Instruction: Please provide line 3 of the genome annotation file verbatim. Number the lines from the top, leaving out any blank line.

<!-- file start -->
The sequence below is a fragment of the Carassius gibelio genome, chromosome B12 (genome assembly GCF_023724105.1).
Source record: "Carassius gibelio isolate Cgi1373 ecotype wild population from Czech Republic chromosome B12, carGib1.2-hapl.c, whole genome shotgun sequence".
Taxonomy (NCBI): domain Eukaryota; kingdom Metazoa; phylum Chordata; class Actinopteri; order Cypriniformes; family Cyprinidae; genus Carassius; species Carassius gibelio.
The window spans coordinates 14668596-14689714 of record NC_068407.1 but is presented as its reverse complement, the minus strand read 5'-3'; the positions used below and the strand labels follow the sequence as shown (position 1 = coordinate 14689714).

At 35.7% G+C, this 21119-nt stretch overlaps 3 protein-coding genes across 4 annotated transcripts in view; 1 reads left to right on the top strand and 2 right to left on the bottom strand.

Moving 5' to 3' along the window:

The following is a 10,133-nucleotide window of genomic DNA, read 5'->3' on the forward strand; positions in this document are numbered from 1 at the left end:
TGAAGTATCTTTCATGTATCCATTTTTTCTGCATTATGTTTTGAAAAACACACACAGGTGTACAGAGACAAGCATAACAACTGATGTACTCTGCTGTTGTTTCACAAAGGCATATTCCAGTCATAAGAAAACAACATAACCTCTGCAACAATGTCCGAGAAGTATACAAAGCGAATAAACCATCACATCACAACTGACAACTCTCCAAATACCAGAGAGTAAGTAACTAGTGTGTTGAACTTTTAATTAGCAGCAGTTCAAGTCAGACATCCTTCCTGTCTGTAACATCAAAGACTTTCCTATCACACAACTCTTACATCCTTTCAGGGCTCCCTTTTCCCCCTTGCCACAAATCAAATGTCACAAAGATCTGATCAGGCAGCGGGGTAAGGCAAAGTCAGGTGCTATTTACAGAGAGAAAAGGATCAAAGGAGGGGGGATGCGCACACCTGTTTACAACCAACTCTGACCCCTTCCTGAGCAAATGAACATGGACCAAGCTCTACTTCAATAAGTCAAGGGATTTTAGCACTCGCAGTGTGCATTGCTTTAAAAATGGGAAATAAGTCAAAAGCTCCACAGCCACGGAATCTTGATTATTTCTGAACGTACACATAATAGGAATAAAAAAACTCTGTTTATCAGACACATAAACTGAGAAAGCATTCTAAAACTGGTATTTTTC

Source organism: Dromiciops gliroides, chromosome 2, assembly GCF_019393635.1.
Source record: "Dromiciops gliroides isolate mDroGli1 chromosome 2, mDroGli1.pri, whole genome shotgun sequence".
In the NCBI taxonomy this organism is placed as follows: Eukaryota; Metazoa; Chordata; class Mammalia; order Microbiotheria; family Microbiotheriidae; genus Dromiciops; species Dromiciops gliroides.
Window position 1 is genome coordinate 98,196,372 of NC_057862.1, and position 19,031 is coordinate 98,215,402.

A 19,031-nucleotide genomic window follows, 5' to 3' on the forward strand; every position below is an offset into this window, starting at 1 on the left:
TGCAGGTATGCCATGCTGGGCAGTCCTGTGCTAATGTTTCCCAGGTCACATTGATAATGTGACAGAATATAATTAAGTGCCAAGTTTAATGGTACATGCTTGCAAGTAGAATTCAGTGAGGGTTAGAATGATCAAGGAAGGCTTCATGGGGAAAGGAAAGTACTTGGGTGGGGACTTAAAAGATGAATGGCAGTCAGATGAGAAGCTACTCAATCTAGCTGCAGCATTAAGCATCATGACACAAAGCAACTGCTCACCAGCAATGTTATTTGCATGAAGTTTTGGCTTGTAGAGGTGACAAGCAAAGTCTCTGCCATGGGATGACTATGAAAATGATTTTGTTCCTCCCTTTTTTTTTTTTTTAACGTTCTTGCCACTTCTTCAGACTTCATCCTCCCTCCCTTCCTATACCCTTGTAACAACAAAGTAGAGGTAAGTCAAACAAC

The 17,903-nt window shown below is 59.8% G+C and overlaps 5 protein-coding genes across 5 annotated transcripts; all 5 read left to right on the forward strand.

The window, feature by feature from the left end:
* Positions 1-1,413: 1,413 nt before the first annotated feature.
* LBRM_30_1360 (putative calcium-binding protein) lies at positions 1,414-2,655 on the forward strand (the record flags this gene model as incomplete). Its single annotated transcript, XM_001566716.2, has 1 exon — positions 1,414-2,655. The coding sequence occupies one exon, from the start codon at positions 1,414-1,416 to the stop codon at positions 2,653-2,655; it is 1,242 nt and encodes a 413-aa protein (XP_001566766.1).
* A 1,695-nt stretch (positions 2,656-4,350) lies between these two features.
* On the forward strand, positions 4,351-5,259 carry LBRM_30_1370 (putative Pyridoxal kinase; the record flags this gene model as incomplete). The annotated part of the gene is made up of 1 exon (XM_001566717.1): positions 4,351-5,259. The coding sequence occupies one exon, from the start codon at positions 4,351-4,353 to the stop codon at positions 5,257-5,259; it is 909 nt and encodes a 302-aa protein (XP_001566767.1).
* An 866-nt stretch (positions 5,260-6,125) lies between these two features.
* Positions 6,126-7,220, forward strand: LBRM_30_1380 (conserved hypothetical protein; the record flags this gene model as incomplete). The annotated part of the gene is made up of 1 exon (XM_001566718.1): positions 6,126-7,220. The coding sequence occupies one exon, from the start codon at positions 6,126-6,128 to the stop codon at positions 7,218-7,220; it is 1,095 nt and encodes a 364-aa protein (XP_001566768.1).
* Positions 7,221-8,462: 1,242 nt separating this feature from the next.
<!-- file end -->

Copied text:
Taxonomy (NCBI): domain Eukaryota; kingdom Metazoa; phylum Chordata; class Actinopteri; order Cypriniformes; family Cyprinidae; genus Carassius; species Carassius gibelio.